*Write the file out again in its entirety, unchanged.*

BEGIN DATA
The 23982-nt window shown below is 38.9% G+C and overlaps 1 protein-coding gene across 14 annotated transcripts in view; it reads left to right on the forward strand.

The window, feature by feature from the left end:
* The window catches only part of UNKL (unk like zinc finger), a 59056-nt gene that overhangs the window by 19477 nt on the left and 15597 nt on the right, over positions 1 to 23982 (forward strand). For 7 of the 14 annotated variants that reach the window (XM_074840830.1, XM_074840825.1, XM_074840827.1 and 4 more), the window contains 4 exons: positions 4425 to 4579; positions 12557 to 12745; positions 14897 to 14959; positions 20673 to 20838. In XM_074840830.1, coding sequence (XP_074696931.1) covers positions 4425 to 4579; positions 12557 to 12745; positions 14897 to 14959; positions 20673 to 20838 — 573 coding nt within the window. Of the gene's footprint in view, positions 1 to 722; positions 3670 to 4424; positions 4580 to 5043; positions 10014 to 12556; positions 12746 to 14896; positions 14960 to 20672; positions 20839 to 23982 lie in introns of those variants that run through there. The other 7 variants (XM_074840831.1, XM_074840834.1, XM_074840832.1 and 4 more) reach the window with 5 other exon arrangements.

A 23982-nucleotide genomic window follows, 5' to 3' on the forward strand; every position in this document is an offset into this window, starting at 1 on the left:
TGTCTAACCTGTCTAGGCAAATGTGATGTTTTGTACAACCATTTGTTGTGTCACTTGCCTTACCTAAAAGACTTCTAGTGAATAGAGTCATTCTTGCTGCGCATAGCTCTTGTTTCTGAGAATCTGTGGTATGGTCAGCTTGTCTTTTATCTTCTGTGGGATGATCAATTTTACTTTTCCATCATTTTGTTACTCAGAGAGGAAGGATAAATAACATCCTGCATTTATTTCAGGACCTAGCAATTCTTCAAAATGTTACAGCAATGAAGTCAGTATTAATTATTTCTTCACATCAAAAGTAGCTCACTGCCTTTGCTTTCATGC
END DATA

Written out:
The 23982-nt window shown below is 38.9% G+C and overlaps 1 protein-coding gene across 14 annotated transcripts in view; it reads left to right on the forward strand.

The window, feature by feature from the left end:
* The window catches only part of UNKL (unk like zinc finger), a 59056-nt gene that overhangs the window by 19477 nt on the left and 15597 nt on the right, over positions 1 to 23982 (forward strand). For 7 of the 14 annotated variants that reach the window (XM_074840830.1, XM_074840825.1, XM_074840827.1 and 4 more), the window contains 4 exons: positions 4425 to 4579; positions 12557 to 12745; positions 14897 to 14959; positions 20673 to 20838. In XM_074840830.1, coding sequence (XP_074696931.1) covers positions 4425 to 4579; positions 12557 to 12745; positions 14897 to 14959; positions 20673 to 20838 — 573 coding nt within the window. Of the gene's footprint in view, positions 1 to 722; positions 3670 to 4424; positions 4580 to 5043; positions 10014 to 12556; positions 12746 to 14896; positions 14960 to 20672; positions 20839 to 23982 lie in introns of those variants that run through there. The other 7 variants (XM_074840831.1, XM_074840834.1, XM_074840832.1 and 4 more) reach the window with 5 other exon arrangements.

A 23982-nucleotide genomic window follows, 5' to 3' on the forward strand; every position in this document is an offset into this window, starting at 1 on the left:
TGTCTAACCTGTCTAGGCAAATGTGATGTTTTGTACAACCATTTGTTGTGTCACTTGCCTTACCTAAAAGACTTCTAGTGAATAGAGTCATTCTTGCTGCGCATAGCTCTTGTTTCTGAGAATCTGTGGTATGGTCAGCTTGTCTTTTATCTTCTGTGGGATGATCAATTTTACTTTTCCATCATTTTGTTACTCAGAGAGGAAGGATAAATAACATCCTGCATTTATTTCAGGACCTAGCAATTCTTCAAAATGTTACAGCAATGAAGTCAGTATTAATTATTTCTTCACATCAAAAGTAGCTCACTGCCTTTGCTTTCATGC